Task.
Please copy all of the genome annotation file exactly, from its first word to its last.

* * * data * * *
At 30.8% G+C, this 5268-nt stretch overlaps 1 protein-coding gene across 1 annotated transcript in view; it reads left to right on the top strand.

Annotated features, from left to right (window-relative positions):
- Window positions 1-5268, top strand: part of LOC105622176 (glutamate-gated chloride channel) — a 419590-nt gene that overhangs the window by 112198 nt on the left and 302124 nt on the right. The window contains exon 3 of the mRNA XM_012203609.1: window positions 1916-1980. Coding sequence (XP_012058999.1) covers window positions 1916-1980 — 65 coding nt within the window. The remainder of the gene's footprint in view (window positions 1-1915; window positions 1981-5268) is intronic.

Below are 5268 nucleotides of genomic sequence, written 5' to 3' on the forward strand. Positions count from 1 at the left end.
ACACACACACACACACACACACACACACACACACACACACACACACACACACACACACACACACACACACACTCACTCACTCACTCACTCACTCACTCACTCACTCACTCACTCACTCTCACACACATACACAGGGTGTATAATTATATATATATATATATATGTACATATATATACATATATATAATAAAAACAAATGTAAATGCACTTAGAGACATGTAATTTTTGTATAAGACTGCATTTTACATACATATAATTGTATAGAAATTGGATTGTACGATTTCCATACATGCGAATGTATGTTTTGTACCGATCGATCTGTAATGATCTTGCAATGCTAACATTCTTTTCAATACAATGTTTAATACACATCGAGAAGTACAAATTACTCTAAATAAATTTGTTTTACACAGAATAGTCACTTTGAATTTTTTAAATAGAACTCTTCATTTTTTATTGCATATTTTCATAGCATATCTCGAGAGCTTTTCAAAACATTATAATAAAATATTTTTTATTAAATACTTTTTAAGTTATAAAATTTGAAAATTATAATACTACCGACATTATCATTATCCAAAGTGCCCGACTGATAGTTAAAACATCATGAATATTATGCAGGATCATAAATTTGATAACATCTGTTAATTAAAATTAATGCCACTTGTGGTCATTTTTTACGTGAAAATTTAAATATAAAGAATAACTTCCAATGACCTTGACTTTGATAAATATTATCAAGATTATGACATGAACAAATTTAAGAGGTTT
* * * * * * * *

At 30.8% G+C, this 5268-nt stretch overlaps 1 protein-coding gene across 1 annotated transcript in view; it reads left to right on the top strand.

Annotated features, from left to right (window-relative positions):
- Window positions 1-5268, top strand: part of LOC105622176 (glutamate-gated chloride channel) — a 419590-nt gene that overhangs the window by 112198 nt on the left and 302124 nt on the right. The window contains exon 3 of the mRNA XM_012203609.1: window positions 1916-1980. Coding sequence (XP_012058999.1) covers window positions 1916-1980 — 65 coding nt within the window. The remainder of the gene's footprint in view (window positions 1-1915; window positions 1981-5268) is intronic.

Below are 5268 nucleotides of genomic sequence, written 5' to 3' on the forward strand. Positions count from 1 at the left end.
ACACACACACACACACACACACACACACACACACACACACACACACACACACACACACACACACACACACACTCACTCACTCACTCACTCACTCACTCACTCACTCACTCACTCACTCTCACACACATACACAGGGTGTATAATTATATATATATATATATATGTACATATATATACATATATATAATAAAAACAAATGTAAATGCACTTAGAGACATGTAATTTTTGTATAAGACTGCATTTTACATACATATAATTGTATAGAAATTGGATTGTACGATTTCCATACATGCGAATGTATGTTTTGTACCGATCGATCTGTAATGATCTTGCAATGCTAACATTCTTTTCAATACAATGTTTAATACACATCGAGAAGTACAAATTACTCTAAATAAATTTGTTTTACACAGAATAGTCACTTTGAATTTTTTAAATAGAACTCTTCATTTTTTATTGCATATTTTCATAGCATATCTCGAGAGCTTTTCAAAACATTATAATAAAATATTTTTTATTAAATACTTTTTAAGTTATAAAATTTGAAAATTATAATACTACCGACATTATCATTATCCAAAGTGCCCGACTGATAGTTAAAACATCATGAATATTATGCAGGATCATAAATTTGATAACATCTGTTAATTAAAATTAATGCCACTTGTGGTCATTTTTTACGTGAAAATTTAAATATAAAGAATAACTTCCAATGACCTTGACTTTGATAAATATTATCAAGATTATGACATGAACAAATTTAAGAGGTTT